Statistical methods used to combine the effective reproduction number, [Formula: see text], and other related measures of COVID-19 in the UK

Thomas Maishman, Stephanie Schaap, Daniel S Silk, Sarah J Nevitt, David C Woods, Veronica E Bowman

Research output: Contribution to journalArticlepeer-review


In the recent COVID-19 pandemic, a wide range of epidemiological modelling approaches were used to predict the effective reproduction number, R(t), and other COVID-19-related measures such as the daily rate of exponential growth, r(t). These candidate models use different modelling approaches or differing assumptions about spatial or age-mixing, and some capture genuine uncertainty in scientific understanding of disease dynamics. Combining estimates using appropriate statistical methodology from multiple candidate models is important to better understand the variation of these outcome measures to help inform decision-making. In this paper, we combine estimates for specific UK nations/regions using random-effects meta-analyses techniques, utilising the restricted maximum-likelihood (REML) method to estimate the heterogeneity variance parameter, and two approaches to calculate the confidence interval for the combined estimate: the standard Wald-type and the Knapp and Hartung (KNHA) method. As estimates in this setting are derived using model predictions, each with varying degrees of uncertainty, equal-weighting is favoured over the standard inverse-variance weighting to avoid potential up-weighting of models providing estimates with lower levels of uncertainty that are not fully accounting for inherent uncertainties. Both equally-weighted models using REML alone and REML+KNHA approaches were found to provide similar variation for R(t) and r(t), with both approaches providing wider, and therefore more conservative, confidence intervals around the combined estimate compared to the standard inverse-variance weighting approach. Utilising these meta-analysis techniques has allowed for statistically robust combined estimates to be calculated for key COVID-19 outcome measures. This in turn allows timely and informed decision-making based on all available information.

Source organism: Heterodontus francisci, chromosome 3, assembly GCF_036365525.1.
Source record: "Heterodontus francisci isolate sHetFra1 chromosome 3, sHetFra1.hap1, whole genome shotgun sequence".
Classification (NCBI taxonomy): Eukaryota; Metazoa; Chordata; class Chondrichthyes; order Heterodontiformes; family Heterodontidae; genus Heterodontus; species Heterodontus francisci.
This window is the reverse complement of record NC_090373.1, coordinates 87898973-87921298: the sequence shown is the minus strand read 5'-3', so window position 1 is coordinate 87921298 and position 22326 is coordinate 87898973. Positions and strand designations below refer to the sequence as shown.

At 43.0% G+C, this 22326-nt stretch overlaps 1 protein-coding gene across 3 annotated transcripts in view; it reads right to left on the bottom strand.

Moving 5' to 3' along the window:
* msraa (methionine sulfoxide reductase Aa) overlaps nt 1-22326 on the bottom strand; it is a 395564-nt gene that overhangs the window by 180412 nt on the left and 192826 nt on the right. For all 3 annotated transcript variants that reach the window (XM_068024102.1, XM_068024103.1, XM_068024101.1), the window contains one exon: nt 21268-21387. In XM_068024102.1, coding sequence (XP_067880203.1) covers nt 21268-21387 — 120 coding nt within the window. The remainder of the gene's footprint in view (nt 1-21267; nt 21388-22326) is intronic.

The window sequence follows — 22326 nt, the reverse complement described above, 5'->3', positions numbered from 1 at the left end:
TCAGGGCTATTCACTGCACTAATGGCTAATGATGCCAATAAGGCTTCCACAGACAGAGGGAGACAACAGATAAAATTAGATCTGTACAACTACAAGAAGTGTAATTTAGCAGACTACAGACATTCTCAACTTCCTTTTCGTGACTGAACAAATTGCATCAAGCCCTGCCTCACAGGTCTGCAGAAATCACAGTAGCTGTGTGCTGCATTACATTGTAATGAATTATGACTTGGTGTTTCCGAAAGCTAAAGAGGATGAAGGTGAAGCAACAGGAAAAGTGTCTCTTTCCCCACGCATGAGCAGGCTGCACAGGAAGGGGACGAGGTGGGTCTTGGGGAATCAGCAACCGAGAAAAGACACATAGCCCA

Original languageEnglish
Pages (from-to)1757-1777
Number of pages21
JournalStatistical Methods in Medical Research
Issue number9
Early online date3 Jul 2022
Publication statusPublished - Sept 2022


  • Basic Reproduction Number
  • COVID-19/epidemiology
  • Humans
  • Pandemics
  • Uncertainty
  • United Kingdom/epidemiology

Cite this